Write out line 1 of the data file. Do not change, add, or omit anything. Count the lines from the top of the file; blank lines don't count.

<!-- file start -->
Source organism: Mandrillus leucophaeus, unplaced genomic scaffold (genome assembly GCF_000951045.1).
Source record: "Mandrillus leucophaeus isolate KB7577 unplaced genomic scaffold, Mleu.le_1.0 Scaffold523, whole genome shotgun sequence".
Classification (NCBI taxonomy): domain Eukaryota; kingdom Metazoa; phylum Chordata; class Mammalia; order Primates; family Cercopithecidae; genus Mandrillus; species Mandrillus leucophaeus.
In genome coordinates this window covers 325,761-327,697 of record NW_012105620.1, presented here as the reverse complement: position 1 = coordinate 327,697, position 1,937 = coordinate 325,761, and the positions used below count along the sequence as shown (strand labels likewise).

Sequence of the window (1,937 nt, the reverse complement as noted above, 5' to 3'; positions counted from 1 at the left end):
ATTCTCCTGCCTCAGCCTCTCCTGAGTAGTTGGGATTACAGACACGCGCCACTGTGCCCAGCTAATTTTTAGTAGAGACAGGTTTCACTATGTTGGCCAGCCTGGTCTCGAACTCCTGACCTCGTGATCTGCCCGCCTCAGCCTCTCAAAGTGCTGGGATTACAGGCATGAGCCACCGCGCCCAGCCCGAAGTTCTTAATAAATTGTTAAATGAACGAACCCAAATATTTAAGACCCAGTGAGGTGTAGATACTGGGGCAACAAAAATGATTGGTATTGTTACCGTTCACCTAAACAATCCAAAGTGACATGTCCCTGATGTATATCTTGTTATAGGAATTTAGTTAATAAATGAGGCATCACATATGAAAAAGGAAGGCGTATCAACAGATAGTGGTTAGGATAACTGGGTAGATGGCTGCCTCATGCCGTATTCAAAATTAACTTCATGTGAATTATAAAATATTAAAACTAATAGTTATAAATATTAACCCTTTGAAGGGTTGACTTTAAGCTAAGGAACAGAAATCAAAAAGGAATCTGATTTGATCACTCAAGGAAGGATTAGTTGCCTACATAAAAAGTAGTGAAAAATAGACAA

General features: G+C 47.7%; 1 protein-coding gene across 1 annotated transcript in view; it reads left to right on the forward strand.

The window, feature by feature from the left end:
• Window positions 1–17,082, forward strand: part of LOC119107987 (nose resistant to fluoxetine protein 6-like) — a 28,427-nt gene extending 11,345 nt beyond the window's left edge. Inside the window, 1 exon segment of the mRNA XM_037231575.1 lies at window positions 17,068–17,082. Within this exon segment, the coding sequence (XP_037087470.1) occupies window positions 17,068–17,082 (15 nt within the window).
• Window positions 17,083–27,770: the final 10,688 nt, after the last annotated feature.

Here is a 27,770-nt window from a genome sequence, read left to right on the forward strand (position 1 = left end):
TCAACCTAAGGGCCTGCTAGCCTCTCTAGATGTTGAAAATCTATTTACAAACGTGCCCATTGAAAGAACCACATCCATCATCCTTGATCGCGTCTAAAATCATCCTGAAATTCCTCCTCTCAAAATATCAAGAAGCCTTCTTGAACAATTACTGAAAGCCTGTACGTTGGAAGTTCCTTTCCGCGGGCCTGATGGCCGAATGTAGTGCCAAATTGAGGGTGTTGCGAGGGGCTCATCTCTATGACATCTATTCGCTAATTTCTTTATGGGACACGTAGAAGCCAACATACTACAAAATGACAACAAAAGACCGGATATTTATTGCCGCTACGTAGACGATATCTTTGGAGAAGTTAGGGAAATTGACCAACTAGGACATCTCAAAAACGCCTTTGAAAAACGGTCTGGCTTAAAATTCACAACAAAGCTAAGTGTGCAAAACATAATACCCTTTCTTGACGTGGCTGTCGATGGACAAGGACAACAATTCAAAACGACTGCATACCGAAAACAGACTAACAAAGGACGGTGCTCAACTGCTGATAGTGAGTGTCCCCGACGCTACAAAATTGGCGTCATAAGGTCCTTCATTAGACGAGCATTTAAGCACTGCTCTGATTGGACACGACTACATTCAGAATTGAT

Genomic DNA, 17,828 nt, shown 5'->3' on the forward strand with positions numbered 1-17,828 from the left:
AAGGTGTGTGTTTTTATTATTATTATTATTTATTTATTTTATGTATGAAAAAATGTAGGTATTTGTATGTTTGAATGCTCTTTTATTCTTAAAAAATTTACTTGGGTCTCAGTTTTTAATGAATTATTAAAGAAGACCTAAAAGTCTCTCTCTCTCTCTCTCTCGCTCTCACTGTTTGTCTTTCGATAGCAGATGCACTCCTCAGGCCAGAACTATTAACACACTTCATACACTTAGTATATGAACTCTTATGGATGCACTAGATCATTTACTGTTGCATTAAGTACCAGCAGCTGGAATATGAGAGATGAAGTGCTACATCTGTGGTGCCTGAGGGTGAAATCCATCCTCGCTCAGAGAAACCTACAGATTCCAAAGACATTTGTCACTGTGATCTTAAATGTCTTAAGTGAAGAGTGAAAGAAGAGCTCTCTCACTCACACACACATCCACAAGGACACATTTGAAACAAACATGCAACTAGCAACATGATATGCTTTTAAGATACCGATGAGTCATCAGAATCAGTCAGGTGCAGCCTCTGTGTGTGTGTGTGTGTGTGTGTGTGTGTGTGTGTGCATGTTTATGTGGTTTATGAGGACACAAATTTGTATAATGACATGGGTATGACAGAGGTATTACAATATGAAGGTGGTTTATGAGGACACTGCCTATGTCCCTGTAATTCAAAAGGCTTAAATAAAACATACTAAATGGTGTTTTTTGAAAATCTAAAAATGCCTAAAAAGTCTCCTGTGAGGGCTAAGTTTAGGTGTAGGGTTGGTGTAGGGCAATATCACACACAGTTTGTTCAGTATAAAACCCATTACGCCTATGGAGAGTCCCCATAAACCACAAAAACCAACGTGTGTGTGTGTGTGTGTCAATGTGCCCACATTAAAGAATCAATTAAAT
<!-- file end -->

Source organism: Mandrillus leucophaeus, unplaced genomic scaffold (genome assembly GCF_000951045.1).